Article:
Once I got a taste of German Christmas markets, I had to have more.
As amazing as Braunchweig was, I knew there was so much more to experience – and much much more to eat.
So, I headed to the one place that was sure to have it all – Cologne. And this time, I was not alone.
My friend Ashley & I set off on Saturday afternoon, the weekend before Christmas. Some might call it crazy to head to the #1 rated market on a weekend, just before Christmas, when it was sure to be packed with locals & tourists. But, the promise of true Christmas spirit made it exhilarating (and we had the coming week off work).
About a 3 hour train ride from Den Haag, the journey was relatively short, and we arrived in Cologne around dinner. We checked into our hotel, claimed our beds, and changed into something warm. Peering out the window from our room, we had a direct view of the Old Town – one of Cologne’s seven Christmas Markets. Giddy with excitement we grabbed some cash, left Sophie to rest, and rushed out the door.
No sooner than crossing the street, we were at the edge of the entrance, jostled into the crowd, and surrounded by mulled wine and bratwurst. Not wanting to over-indulge, we agreed to review the options before making a decision.
That agreement lasted all of 3 minutes, however, or until we saw the raclette.
Warm, gooey, bubbling cheese – scraped off and scooped onto fresh baguette. And, if you thought that sounded good already – follow that up with a sprinkle of crispy bacon bits.
We had to have it.
Foisting our 5 euros into the server’s hand, we grabbed our piping hot raclettes and giggled like school children. Devouring them within minutes (if not seconds).
And after that, it was on.
Each market in Cologne has its own theme, with custom ceramic mugs that house your drink of choice. The theme of this market, was house gnomes, or Heinzelmännchen. Legend had it, that these gnomes performed all sorts of jobs for the people of Cologne, from baking bread to cutting sausages. If you take a look around the market, you can see the figures of these gnomes at work – or, featured on little red mugs.
Everywhere I looked, there was something to see. A skating rink, hand made woodwork above each stall, treats, decorations…
We weaved in and out of the crowd, and down each aisle.
There was something for everyone, and the general atmosphere was filled with happiness. Big and small, old and young, male and female, there wasn’t a gloomy face in sight.
Christmas tunes played through the speakers above, and you couldn’t help but get swept away in holiday spirit.
But, you know me. While the stalls and the sights were interesting enough, my eyes were focused on the food.
We passed a stall making baked dough, and the sweet smell beckoned me closer. I watched as the three men assembled it into skinny rolls, placed them over a bed of charcoal, and listened to the crackling sound as they cooked.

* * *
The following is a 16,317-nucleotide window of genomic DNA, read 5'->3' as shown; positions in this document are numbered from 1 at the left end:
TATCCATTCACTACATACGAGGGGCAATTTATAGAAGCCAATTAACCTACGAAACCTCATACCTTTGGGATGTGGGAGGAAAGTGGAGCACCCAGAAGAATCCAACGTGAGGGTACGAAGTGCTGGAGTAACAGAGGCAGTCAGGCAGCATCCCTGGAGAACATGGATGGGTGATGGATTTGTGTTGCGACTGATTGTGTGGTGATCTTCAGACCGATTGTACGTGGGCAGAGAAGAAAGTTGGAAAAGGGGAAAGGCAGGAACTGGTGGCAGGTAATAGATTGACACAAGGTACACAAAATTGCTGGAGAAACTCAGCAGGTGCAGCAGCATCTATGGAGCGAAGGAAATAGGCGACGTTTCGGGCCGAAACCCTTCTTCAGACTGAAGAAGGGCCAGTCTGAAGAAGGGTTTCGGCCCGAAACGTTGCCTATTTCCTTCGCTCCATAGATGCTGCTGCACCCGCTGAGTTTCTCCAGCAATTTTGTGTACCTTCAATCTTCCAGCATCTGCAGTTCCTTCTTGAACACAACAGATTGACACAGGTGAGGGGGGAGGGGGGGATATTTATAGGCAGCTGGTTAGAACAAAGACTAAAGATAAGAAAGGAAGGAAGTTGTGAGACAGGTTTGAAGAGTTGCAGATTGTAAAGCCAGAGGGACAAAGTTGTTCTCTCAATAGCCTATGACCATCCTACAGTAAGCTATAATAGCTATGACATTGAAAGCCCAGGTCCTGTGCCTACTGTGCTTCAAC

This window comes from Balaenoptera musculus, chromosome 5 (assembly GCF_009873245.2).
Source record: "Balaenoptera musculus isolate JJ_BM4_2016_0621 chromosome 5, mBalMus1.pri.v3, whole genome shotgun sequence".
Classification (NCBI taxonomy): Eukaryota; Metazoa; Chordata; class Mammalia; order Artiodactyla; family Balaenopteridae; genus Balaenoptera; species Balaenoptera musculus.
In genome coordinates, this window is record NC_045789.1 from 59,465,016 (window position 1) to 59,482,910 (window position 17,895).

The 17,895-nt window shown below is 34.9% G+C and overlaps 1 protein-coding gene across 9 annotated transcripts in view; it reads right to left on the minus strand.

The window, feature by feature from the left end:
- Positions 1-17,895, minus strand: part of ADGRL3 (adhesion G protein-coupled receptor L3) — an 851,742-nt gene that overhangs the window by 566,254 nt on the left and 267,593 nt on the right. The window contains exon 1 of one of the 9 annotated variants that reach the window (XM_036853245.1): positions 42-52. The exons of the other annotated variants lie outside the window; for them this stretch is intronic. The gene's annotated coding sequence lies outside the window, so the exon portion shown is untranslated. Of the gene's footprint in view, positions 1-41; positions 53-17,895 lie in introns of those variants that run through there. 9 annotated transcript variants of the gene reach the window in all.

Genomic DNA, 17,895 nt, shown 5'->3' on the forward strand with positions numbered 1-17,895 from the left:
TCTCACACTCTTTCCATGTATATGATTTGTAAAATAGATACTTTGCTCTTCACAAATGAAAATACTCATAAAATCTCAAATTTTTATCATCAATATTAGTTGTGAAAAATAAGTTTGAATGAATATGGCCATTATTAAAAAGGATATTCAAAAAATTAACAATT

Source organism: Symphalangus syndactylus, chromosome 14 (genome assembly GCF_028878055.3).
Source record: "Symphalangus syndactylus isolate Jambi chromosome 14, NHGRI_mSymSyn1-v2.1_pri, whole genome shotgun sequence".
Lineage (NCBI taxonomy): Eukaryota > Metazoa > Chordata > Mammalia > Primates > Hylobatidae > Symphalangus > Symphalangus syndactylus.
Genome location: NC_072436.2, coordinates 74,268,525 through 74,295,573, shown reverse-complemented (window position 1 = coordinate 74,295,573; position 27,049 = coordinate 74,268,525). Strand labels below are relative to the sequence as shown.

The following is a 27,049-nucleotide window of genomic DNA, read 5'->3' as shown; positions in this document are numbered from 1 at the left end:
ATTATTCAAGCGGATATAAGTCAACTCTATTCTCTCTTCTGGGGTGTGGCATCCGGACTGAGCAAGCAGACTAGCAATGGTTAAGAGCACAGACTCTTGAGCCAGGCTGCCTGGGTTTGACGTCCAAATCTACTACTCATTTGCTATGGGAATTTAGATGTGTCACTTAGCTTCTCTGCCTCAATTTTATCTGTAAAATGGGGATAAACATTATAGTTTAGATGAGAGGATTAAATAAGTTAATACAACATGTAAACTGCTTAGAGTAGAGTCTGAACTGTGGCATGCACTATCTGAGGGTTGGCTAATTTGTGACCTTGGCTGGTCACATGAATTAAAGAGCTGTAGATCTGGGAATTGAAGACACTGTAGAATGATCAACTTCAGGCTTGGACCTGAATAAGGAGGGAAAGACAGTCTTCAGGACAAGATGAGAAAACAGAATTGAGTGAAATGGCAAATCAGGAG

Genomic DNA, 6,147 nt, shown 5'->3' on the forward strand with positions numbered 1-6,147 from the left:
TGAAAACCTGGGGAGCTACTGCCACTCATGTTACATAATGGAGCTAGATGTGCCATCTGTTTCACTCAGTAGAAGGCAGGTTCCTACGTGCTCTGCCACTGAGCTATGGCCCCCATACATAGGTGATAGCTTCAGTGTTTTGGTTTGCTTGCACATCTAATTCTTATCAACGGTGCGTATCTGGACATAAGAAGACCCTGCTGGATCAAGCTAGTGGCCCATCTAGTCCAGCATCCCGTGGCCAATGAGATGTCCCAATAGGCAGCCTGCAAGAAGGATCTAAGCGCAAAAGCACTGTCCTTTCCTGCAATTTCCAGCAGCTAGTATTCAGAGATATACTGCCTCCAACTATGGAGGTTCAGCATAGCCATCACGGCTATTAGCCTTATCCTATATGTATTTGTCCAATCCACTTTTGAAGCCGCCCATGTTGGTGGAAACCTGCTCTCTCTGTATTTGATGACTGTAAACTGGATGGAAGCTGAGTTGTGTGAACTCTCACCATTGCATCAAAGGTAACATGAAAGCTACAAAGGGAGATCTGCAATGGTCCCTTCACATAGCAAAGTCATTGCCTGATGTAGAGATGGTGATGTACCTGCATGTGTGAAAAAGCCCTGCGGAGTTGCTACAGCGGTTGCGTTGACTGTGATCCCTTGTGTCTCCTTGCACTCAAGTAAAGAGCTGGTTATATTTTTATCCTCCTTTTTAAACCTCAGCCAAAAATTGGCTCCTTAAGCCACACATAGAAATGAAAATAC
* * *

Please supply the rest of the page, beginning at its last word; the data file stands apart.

Then, when a roll was ready, it was removed from heat, dropped into a bowl, and heavily sprinkled with cinnamon sugar.
I peered into stalls left and right, afraid of missing anything delicious. There were kebabs, pastries, potatoes, and chocolates, all blending together into one incredible aroma.
But, as you might already know, there are a few staple items that you MUST get with every visit to a Christmas market.
The first, is typically found on a giant grill, atop a bed of hot coals.
You can order currywurst (curry ketchup), bratwurst, XL sausages, or krakauers (smoked then grilled) – all versions of more or less the same thing. Placed onto a seemingly tiny bun in comparison, you then slather on the toppings you want and take a piping hot bite.
Funnily enough, until this moment, I never actually liked sausages. At campfires or BBQs, I would be the girl back in the house boiling a hot dog. But something at the Christmas market changed me. I don’t know if it was the atmosphere, the aroma, or the smokiness of the krakauer, but I fell in love.
The second thing, is Gluhwein – or hot mulled wine. A Christmas market legend for sure.
I opted for the children’s version (non-alcoholic) – the kinderpunsch (apple cider).
Of course, after eating all of that within the span of an hour, we knew we had to walk a bit of it off. We followed the crowd through the rest of the market, into the main square, and up to the old cathedral.
This time, the stalls were much more crafty – with high-end designs, toys, and cozy knitted goods.
Even the food was a bit different, offering fried cheese, pretzels, chocolate coated fruit, and cheesy egg noodles.
We repeated our actions of eating, drinking, and meandering through the stalls, until our eyes were droopy and our stomachs couldn’t fit another morsel.
Knowing we had only just begun, we called it a (somewhat) early night, and headed back to settle into the hotel.
With two markets down, we knew that a lot of energy would be required if we were to discover the remaining four. Stuffed to the brim and into our pyjamas, we clambered into our beds, pulled up the sheets, and smiled back at the events of the evening.